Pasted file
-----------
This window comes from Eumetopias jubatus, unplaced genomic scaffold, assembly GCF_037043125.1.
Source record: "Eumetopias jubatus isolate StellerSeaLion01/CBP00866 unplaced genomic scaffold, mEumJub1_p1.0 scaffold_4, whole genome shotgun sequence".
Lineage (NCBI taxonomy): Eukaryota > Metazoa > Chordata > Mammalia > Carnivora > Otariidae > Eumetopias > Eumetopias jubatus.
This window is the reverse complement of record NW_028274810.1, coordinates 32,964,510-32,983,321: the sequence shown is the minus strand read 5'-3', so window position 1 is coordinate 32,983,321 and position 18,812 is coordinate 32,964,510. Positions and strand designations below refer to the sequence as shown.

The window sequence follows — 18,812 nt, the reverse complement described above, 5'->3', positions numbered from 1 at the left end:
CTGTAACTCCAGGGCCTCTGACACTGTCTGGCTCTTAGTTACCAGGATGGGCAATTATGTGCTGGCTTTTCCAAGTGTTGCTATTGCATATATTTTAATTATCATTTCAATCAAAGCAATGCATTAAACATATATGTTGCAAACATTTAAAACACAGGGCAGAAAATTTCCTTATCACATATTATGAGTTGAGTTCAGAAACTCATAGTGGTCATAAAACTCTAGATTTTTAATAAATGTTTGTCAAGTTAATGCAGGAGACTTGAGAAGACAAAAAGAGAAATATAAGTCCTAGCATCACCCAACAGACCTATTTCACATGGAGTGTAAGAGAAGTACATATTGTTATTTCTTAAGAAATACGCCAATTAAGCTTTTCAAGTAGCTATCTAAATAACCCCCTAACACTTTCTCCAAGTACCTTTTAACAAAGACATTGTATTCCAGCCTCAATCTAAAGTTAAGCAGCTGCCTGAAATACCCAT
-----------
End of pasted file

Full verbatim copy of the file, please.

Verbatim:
This window comes from Eumetopias jubatus, unplaced genomic scaffold, assembly GCF_037043125.1.
Source record: "Eumetopias jubatus isolate StellerSeaLion01/CBP00866 unplaced genomic scaffold, mEumJub1_p1.0 scaffold_4, whole genome shotgun sequence".
Lineage (NCBI taxonomy): Eukaryota > Metazoa > Chordata > Mammalia > Carnivora > Otariidae > Eumetopias > Eumetopias jubatus.
This window is the reverse complement of record NW_028274810.1, coordinates 32,964,510-32,983,321: the sequence shown is the minus strand read 5'-3', so window position 1 is coordinate 32,983,321 and position 18,812 is coordinate 32,964,510. Positions and strand designations below refer to the sequence as shown.

The window sequence follows — 18,812 nt, the reverse complement described above, 5'->3', positions numbered from 1 at the left end:
CTGTAACTCCAGGGCCTCTGACACTGTCTGGCTCTTAGTTACCAGGATGGGCAATTATGTGCTGGCTTTTCCAAGTGTTGCTATTGCATATATTTTAATTATCATTTCAATCAAAGCAATGCATTAAACATATATGTTGCAAACATTTAAAACACAGGGCAGAAAATTTCCTTATCACATATTATGAGTTGAGTTCAGAAACTCATAGTGGTCATAAAACTCTAGATTTTTAATAAATGTTTGTCAAGTTAATGCAGGAGACTTGAGAAGACAAAAAGAGAAATATAAGTCCTAGCATCACCCAACAGACCTATTTCACATGGAGTGTAAGAGAAGTACATATTGTTATTTCTTAAGAAATACGCCAATTAAGCTTTTCAAGTAGCTATCTAAATAACCCCCTAACACTTTCTCCAAGTACCTTTTAACAAAGACATTGTATTCCAGCCTCAATCTAAAGTTAAGCAGCTGCCTGAAATACCCAT